NEW YORK—Fortress Biotech, Inc. announced today that Oncogenuity, Inc., a new partner company, has entered into an exclusive worldwide licensing agreement with Columbia University to develop novel oligonucleotides for the treatment of genetically driven cancers.
“We are excited to work with the excellent scientists and physicians at Columbia University again,” said Lindsay A. Rosenwald, M.D., chairman, president and chief executive officer of Fortress Biotech. “Our last joint effort with Columbia University led to the formation of our partner company, Caelum Biosciences, Inc. Since formation, Caelum has raised approximately $60 million in development funding from a number of sources, with additional amounts available upon the satisfaction of certain milestones and will be initiating two registration clinical trials in the next several weeks.”
“Building upon our success with Caelum, we are grateful to Columbia University for entrusting us to develop this highly innovative technology using oligonucleotides to target genetically driven cancers and coronaviruses. Using a targeted genetic approach to treat cancer has become essential to limiting toxicity and treating patients effectively,” Rosenwald continued. “This technology has the potential to target mutations that have previously been considered un-druggable. Oncogenuity will aggressively pursue the development of ONCOlogues to ultimately provide patients with new, safe and effective treatment options.”
The technology comes from the Columbia University labs of Gary Schwartz, M.D., division chief of Hematology/Oncology, and Jeffrey Rothman, M.D., Ph.D., assistant professor of Medicine. The proprietary platform produces oligomers, now known as ONCOlogues, that are reportedly capable of binding gene sequences a thousand times more effectively than complementary native DNA.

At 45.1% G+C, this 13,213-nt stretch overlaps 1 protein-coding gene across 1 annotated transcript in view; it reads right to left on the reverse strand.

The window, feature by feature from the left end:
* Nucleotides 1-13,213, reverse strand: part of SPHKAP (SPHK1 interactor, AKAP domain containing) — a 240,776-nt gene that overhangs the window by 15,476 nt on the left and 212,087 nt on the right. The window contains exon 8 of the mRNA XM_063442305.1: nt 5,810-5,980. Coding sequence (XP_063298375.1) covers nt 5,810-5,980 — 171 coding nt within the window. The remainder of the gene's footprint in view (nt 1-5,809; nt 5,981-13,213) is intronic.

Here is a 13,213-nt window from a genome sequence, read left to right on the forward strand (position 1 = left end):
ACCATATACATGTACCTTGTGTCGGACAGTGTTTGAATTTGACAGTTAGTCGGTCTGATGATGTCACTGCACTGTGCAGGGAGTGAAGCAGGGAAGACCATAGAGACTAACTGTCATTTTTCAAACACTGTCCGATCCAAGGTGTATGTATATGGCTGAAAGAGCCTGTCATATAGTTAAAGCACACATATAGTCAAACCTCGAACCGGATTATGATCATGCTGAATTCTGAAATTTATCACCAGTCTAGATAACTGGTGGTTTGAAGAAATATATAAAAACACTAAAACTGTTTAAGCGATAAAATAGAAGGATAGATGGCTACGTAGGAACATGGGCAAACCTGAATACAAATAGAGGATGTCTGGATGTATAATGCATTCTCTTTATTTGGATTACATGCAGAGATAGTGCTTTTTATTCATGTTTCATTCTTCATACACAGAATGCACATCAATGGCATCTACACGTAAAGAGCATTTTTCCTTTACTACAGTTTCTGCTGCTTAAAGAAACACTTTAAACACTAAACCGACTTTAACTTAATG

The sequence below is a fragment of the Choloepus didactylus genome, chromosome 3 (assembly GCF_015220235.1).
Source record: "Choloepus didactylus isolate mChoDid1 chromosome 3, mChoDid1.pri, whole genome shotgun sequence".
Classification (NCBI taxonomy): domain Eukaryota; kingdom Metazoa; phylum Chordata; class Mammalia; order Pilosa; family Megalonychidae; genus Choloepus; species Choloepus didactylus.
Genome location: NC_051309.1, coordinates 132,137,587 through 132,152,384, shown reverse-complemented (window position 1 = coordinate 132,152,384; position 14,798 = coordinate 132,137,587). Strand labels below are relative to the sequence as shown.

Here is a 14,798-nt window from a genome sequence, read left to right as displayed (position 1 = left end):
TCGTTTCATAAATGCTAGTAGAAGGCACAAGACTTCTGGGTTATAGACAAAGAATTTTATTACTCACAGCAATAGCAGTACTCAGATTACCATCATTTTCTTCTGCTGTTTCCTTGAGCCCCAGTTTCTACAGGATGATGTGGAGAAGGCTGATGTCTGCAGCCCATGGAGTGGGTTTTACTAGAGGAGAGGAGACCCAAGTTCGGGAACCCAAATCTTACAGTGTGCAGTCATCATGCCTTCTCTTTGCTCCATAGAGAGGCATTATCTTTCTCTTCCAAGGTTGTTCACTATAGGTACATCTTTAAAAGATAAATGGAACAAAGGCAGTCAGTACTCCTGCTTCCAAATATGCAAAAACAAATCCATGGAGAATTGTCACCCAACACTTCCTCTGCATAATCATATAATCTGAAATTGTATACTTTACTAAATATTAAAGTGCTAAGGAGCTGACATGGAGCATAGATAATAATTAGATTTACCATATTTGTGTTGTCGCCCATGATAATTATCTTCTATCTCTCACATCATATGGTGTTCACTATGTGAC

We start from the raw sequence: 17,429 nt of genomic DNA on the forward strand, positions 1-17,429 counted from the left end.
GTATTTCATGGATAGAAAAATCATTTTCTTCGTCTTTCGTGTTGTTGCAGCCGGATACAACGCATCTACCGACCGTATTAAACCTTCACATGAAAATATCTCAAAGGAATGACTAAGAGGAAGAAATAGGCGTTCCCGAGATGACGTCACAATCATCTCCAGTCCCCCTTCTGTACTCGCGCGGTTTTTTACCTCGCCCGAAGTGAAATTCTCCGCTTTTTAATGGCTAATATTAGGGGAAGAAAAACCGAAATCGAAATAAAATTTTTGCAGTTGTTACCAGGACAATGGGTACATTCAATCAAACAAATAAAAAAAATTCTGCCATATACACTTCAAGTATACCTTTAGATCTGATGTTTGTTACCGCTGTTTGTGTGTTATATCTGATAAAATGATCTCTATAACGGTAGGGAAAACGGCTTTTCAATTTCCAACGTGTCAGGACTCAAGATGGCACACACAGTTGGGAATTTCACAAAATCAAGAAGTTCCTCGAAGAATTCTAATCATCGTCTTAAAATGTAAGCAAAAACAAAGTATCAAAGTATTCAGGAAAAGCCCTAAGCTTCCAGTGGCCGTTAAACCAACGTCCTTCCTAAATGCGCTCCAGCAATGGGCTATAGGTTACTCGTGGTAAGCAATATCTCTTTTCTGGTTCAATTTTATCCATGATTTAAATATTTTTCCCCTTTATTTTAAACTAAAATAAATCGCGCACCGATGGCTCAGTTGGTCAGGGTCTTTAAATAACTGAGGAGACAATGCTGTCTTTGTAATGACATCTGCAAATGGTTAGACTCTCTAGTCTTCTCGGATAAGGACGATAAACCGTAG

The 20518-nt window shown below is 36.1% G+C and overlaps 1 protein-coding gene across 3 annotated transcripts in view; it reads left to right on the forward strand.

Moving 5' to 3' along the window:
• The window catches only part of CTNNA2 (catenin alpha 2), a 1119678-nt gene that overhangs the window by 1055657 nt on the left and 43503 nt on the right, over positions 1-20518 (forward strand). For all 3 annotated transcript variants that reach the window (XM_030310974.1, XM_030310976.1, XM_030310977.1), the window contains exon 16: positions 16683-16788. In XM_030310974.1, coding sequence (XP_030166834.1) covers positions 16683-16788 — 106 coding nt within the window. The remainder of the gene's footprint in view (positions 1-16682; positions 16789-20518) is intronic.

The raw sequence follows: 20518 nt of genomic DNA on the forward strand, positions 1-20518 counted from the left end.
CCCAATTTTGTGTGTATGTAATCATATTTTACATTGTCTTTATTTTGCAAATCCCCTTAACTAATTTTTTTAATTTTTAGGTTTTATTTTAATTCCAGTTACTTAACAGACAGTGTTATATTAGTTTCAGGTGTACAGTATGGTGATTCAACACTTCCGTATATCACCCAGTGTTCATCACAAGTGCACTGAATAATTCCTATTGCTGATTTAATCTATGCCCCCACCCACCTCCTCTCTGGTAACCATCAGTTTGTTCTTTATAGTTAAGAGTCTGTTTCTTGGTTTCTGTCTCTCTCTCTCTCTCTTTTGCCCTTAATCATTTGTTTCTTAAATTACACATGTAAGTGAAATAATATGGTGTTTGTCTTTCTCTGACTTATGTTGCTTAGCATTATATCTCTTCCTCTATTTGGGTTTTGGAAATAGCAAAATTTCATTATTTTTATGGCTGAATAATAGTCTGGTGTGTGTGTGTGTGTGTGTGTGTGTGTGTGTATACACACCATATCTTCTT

ONCOlogues are sensitive to a single base pair mismatch, resistant to degradation and use a proprietary delivery sequence to enter cells. The selectivity of the ONCOlogues enables Oncogenuity to target genetically driven cancers caused by mutations without impacting wild-type DNA sequences. This could potentially limit off-target toxicity. It also allows for targeting mutations that have historically been considered undruggable.
Oncogenuity has established proof-of-concept in a preclinical setting for various cancer types. The company’s most advanced program is targeting the KRAS mutation G12D, which plays a significant role in various cancer types with substantial unmet need — including pancreatic and colorectal. Oncogenuity plans to evaluate other mutations simultaneously, and anticipates additional data publications within the next year.
Oncogenuity is also exploring the platform’s potential to treat coronaviruses. Coronaviruses have single-stranded RNA genomes, making them strong targets for ONCOlogues. The company is studying replacement sequences, which they believe could help combat COVID-19 and provide proof-of-concept as a coronavirus treatment. These ongoing experiments would validate ONCOlogues as a possible treatment for COVID-19, as well as potentially expedite the discovery of treatments for future coronavirus outbreaks.
“Through rigorous statistical, mechanical and molecular modeling, combined with gene sequence data, we are able to create sequence-specific, targeted therapeutics against oncogenes, which are the cause of and specific to tumor cells. Until now, achieving this goal had been considered nearly impossible,” noted scientific co-founder Jeffrey Rothman, M.D., Ph.D. “However, with these novel design features, we now have the ability to target cancer while potentially avoiding side effects, which are the main cause of dose-limitation, by design. There is much potential because we are able to target multiple genes and therefore, multiple cancers. Moreover, due to their single-strand format, application toward viral targets such as in COVID are even more facile given their easier accessibility. We are excited and determined to pursue this endeavor with Fortress Biotech and very much welcome their continued support.”